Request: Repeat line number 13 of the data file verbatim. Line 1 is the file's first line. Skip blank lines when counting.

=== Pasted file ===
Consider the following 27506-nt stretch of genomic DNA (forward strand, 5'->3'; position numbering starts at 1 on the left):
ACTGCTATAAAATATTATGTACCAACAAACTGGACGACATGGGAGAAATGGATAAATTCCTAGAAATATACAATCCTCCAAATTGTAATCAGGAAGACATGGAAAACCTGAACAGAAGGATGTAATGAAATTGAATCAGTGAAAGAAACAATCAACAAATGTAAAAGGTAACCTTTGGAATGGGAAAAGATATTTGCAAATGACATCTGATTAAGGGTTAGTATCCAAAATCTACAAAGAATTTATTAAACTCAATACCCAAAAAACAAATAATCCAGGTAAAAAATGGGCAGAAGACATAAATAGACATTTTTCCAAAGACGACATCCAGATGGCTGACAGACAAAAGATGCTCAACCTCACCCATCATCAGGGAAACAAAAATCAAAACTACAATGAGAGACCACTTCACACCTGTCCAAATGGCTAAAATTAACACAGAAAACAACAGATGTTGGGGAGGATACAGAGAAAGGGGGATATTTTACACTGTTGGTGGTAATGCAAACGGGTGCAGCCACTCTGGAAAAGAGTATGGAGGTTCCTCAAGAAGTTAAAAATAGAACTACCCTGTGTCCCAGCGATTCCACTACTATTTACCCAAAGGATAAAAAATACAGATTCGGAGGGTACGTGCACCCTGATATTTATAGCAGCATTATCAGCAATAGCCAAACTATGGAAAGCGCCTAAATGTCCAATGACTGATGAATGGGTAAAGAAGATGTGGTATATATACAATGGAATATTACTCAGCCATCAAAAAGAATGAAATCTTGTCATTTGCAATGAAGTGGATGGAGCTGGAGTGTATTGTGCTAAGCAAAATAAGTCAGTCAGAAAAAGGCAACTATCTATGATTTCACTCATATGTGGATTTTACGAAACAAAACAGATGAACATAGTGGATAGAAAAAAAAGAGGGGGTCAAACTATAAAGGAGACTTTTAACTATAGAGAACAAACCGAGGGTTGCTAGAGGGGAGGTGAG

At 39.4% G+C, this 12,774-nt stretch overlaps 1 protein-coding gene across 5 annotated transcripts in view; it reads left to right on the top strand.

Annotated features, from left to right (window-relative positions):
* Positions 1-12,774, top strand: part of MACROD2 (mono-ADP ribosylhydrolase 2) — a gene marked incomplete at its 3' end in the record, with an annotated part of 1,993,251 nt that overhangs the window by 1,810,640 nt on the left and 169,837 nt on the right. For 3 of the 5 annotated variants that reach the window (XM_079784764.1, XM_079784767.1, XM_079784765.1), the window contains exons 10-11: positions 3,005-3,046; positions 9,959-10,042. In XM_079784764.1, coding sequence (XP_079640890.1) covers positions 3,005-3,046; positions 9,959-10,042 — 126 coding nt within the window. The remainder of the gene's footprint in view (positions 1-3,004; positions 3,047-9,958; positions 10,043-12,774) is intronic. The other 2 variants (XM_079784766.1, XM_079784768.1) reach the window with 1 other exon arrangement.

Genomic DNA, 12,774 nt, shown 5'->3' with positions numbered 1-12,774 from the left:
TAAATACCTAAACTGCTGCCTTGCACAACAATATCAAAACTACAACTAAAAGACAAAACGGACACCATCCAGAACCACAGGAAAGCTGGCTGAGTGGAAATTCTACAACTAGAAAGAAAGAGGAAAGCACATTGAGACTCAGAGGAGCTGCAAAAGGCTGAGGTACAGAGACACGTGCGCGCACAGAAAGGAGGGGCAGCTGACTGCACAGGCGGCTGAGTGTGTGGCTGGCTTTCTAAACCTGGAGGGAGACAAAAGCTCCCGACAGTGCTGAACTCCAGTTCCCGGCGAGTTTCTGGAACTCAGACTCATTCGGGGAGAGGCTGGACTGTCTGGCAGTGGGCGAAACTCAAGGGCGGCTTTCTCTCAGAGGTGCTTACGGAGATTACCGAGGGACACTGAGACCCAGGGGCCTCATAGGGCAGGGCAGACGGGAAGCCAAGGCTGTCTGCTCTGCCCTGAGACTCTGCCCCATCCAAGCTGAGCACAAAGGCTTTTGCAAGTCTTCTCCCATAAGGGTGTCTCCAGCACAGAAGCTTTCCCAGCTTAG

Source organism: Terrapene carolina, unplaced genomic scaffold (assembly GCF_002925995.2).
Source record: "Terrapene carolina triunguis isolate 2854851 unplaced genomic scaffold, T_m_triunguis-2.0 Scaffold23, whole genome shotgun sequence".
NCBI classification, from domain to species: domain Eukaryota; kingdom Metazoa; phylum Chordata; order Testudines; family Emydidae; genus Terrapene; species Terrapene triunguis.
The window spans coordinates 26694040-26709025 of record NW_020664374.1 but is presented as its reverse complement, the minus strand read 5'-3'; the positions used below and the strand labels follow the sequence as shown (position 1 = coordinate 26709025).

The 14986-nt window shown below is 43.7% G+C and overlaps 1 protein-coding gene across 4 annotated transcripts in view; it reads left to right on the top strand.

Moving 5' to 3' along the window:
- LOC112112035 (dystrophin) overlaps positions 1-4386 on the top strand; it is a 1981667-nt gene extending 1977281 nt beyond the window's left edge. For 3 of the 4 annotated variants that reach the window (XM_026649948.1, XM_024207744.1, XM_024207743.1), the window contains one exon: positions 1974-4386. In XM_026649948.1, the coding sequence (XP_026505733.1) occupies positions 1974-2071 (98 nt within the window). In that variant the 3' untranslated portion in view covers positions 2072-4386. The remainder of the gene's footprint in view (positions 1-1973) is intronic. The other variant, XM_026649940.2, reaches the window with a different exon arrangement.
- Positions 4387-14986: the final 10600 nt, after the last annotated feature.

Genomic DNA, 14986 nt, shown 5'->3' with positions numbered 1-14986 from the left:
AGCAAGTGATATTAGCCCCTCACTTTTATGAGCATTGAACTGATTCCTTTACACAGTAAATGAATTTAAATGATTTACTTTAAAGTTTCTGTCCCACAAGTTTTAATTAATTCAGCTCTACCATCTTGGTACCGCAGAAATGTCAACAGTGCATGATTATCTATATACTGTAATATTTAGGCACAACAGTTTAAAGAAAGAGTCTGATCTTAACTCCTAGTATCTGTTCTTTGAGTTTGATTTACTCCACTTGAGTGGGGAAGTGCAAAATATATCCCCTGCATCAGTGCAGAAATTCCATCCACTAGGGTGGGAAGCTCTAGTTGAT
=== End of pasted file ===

Moving 5' to 3' along the window: